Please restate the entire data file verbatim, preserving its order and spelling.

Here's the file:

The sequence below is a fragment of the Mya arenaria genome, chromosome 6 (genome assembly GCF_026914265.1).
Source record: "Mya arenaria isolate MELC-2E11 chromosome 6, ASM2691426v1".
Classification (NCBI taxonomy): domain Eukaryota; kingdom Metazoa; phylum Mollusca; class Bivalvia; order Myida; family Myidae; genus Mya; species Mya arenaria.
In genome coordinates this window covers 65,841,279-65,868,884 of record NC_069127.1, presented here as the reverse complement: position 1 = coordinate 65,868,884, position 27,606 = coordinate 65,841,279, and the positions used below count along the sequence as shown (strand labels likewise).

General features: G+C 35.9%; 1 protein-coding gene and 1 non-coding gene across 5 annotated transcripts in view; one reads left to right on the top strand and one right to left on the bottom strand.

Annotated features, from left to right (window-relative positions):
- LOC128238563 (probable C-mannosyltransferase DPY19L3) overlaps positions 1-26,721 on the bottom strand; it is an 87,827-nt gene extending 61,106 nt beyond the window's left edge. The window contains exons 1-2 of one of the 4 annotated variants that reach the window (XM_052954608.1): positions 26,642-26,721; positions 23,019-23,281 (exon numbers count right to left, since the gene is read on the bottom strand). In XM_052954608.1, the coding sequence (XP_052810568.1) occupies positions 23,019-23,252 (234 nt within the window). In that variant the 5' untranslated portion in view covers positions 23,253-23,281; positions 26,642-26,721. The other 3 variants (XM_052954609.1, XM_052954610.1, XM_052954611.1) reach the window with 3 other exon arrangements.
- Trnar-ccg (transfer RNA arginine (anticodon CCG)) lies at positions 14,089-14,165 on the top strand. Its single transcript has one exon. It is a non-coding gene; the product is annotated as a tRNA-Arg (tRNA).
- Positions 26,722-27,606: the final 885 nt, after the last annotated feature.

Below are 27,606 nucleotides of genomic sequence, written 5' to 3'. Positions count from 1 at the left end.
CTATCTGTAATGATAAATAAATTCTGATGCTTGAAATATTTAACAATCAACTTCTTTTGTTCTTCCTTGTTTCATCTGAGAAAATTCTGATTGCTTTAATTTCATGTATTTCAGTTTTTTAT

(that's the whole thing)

The sequence below is a fragment of the Mya arenaria genome, chromosome 6 (genome assembly GCF_026914265.1).
Source record: "Mya arenaria isolate MELC-2E11 chromosome 6, ASM2691426v1".
Classification (NCBI taxonomy): domain Eukaryota; kingdom Metazoa; phylum Mollusca; class Bivalvia; order Myida; family Myidae; genus Mya; species Mya arenaria.
In genome coordinates this window covers 65,841,279-65,868,884 of record NC_069127.1, presented here as the reverse complement: position 1 = coordinate 65,868,884, position 27,606 = coordinate 65,841,279, and the positions used below count along the sequence as shown (strand labels likewise).

General features: G+C 35.9%; 1 protein-coding gene and 1 non-coding gene across 5 annotated transcripts in view; one reads left to right on the top strand and one right to left on the bottom strand.

Annotated features, from left to right (window-relative positions):
- LOC128238563 (probable C-mannosyltransferase DPY19L3) overlaps positions 1-26,721 on the bottom strand; it is an 87,827-nt gene extending 61,106 nt beyond the window's left edge. The window contains exons 1-2 of one of the 4 annotated variants that reach the window (XM_052954608.1): positions 26,642-26,721; positions 23,019-23,281 (exon numbers count right to left, since the gene is read on the bottom strand). In XM_052954608.1, the coding sequence (XP_052810568.1) occupies positions 23,019-23,252 (234 nt within the window). In that variant the 5' untranslated portion in view covers positions 23,253-23,281; positions 26,642-26,721. The other 3 variants (XM_052954609.1, XM_052954610.1, XM_052954611.1) reach the window with 3 other exon arrangements.
- Trnar-ccg (transfer RNA arginine (anticodon CCG)) lies at positions 14,089-14,165 on the top strand. Its single transcript has one exon. It is a non-coding gene; the product is annotated as a tRNA-Arg (tRNA).
- Positions 26,722-27,606: the final 885 nt, after the last annotated feature.

Below are 27,606 nucleotides of genomic sequence, written 5' to 3'. Positions count from 1 at the left end.
CTATCTGTAATGATAAATAAATTCTGATGCTTGAAATATTTAACAATCAACTTCTTTTGTTCTTCCTTGTTTCATCTGAGAAAATTCTGATTGCTTTAATTTCATGTATTTCAGTTTTTTAT